State Dept. disputes Pentagon report of Brazilian prostitute thrown from car

#1104161: US and Brazil Flags, graphic element on black
AP Graphics

(CBS/AP) WASHINGTON - The State Department is disputing a Pentagon account that three Marines and an employee of the U.S. Embassy in Brazil were disciplined after pushing a prostitute out of a car late last year in Brasilia.

Rather, the department said Wednesday the woman involved in the December incident tried to open a door and climb into the moving car. Spokeswoman Victoria Nuland said the woman fell and was injured. She said no charges were filed against the four Americans but all have left Brazil.

"All of the embassy personnel were interviewed by the Brazilian civilian police. We have also conducted our own investigation into the incident and we have taken all the appropriate steps regarding the individuals involved."

Defense Secretary Leon Panetta said Tuesday the woman was pushed from the car and that two of the three Marines had been demoted.

Panetta, speaking to reporters in Brasilia, says the Marines were pulled out of the country. Two had their ranks reduced. The embassy staffer was removed from his post.

Panetta said he had "no tolerance for that kind of conduct."

Napolitano: Secret Service scandal "inexcusable"
Obama: Secret Service agents involved in scandal "knuckleheads"

"Where it takes place you can be sure that we will act to make sure that they are punished and that that kind of behavior is not acceptable," he said.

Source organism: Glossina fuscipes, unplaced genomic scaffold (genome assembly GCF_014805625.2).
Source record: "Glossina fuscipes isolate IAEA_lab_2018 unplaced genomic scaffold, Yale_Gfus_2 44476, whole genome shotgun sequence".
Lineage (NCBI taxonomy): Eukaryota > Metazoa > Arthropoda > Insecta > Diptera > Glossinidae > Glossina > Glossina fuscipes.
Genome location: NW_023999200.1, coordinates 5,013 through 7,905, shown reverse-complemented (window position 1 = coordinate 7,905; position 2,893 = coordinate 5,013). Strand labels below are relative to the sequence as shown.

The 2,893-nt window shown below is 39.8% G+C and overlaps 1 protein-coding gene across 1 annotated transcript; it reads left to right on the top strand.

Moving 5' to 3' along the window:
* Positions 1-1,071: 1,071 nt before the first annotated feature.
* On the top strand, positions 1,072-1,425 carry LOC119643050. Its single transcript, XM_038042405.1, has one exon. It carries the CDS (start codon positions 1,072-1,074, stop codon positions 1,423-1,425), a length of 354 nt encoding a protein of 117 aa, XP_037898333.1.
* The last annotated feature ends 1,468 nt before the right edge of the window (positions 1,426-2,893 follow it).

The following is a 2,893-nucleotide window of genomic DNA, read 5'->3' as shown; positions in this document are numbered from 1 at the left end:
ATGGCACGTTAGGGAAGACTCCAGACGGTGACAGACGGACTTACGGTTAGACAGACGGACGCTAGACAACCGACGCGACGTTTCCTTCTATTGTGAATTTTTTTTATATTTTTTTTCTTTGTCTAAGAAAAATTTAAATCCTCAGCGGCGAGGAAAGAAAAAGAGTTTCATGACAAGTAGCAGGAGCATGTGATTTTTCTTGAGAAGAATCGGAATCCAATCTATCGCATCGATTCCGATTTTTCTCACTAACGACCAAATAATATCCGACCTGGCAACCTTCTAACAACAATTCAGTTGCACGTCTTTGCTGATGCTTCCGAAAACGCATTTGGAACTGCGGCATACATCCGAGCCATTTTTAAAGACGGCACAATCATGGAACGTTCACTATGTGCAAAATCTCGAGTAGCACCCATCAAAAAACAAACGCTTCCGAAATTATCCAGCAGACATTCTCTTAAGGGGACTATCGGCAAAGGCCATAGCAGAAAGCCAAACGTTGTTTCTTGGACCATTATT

According to a defense official, "there were at least two women with the Marines outside a nightclub." The official said it appears that one of the women started a fight in a vehicle, then she was removed from the car and when she tried to re-enter fell to the ground and was injured. The official also said that no charges were filed by Brazilian authorities.

According to another defense official, the embassy staff member was a supervisor. The second official said the woman broke her collarbone when she was pushed from the car in late December.

The official says the embassy tracked the woman down and paid for her medical expenses. But in the wake of the Cartagena scandal, she has hired an attorney and is suing the embassy. Both officials spoke on condition of anonymity to discuss an ongoing investigation.

Nuland said the State Department has a zero-tolerance policy regarding prostitution but would not say whether the embassy employee violated rules or was disciplined. "Any kind of conduct of that kind exposes our employees to blackmail and other things ."